Senate vote could offer up some surprises
At a time when politics has become less and less about governing and increasingly, well, about politics, this week is perhaps the penultimate illustration.
This week the testimony began in President Trump's impeachment inquiry, and the nation is watching as members of Congress from both sides of the aisle perform for the cameras and their bases -- think a little William Jennings Bryan, a little Perry Mason and a lot of "Veep."
Impeachment is, above all else, a political act. It's not a legal one. If Democrats vote to impeach the president, he still gets to be president, as Bill Clinton can attest.
And, with the Senate needing no fewer than 20 Republicans to decide to remove him, Trump will likely remain in office and carry on his re-election bid, maybe even strengthened by the whole endeavor.
Considering the political realities, it can feel like we already know how this movie will end: matter-of-factly and anti-climactically. And yet, it isn't outside the realm of possibilities that a Capraesque finish waits in the wings.
While former Sen. Jeff Flake, a casualty of the GOP Trump takeover, warned there could be as many as 35 Republicans in the Senate who would agree to remove Trump from office if the vote were silent, they won't have that option. Republicans who wish to put their name on Trump's ouster will have to do it publicly, knowing all the potential costs associated with their defiance.
The lack of courage among so many Republicans to stand up to Trump on anything, from even the smallest policy disagreements to egregious moral and ethical failures, portends a fait accompli from the Republican Senate.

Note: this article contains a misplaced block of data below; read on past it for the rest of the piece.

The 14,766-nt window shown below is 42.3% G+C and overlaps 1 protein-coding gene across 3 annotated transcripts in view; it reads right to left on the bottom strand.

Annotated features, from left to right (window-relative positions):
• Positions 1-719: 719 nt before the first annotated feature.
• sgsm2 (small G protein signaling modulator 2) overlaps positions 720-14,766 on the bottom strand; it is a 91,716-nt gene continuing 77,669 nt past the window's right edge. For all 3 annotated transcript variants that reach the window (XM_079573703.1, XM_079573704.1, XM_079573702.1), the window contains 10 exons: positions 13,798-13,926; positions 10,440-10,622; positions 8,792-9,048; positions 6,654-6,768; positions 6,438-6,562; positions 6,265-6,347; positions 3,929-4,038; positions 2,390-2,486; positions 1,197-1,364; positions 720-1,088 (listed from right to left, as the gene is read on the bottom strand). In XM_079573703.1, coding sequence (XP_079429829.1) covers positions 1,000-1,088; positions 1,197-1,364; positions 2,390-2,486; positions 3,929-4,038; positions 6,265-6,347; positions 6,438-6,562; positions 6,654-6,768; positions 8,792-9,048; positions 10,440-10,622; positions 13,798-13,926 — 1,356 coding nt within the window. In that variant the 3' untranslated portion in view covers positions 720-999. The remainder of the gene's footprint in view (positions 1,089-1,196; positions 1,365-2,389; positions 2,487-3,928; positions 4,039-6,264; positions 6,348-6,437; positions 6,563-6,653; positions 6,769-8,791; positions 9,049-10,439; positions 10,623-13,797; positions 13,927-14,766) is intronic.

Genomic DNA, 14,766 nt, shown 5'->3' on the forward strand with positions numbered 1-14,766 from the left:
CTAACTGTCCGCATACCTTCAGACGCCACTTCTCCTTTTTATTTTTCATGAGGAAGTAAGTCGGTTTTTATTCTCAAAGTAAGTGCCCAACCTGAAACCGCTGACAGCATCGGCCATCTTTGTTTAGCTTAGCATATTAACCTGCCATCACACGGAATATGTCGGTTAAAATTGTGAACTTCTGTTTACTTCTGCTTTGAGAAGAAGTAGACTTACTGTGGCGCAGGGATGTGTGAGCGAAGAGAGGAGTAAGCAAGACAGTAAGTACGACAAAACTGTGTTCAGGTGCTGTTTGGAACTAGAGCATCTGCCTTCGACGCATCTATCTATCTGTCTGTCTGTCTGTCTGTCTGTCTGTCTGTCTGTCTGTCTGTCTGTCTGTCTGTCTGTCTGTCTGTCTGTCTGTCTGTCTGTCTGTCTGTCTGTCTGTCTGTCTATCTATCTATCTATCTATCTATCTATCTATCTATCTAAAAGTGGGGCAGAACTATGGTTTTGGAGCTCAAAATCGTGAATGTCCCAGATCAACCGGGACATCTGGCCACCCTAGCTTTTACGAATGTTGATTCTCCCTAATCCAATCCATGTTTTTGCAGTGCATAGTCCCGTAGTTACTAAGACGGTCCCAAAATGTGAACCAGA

But what if a "coalition that could" decided they'd had enough -- that this president has been a drag on their party and the country for too long, that the price of defending him wasn't going to be worth it in the long-term, that their own legacies were on the line? What would that look like?
Imagine it starting with just one. Larry Hogan Sr. was the first Republican to break with President Richard Nixon during his impeachment hearings, weakening not only the GOP firewall of support for the embattled president, but also Nixon's own defiance.
There are a number of would-be Hogan candidates to watch: Utah Sen. Mitt Romney, one of the rare Republicans who managed to criticize Trump and still get himself elected, isn't up for re-election until 2024, giving him perhaps the longest runway to make a principled stand and then wait out Trump's wrath.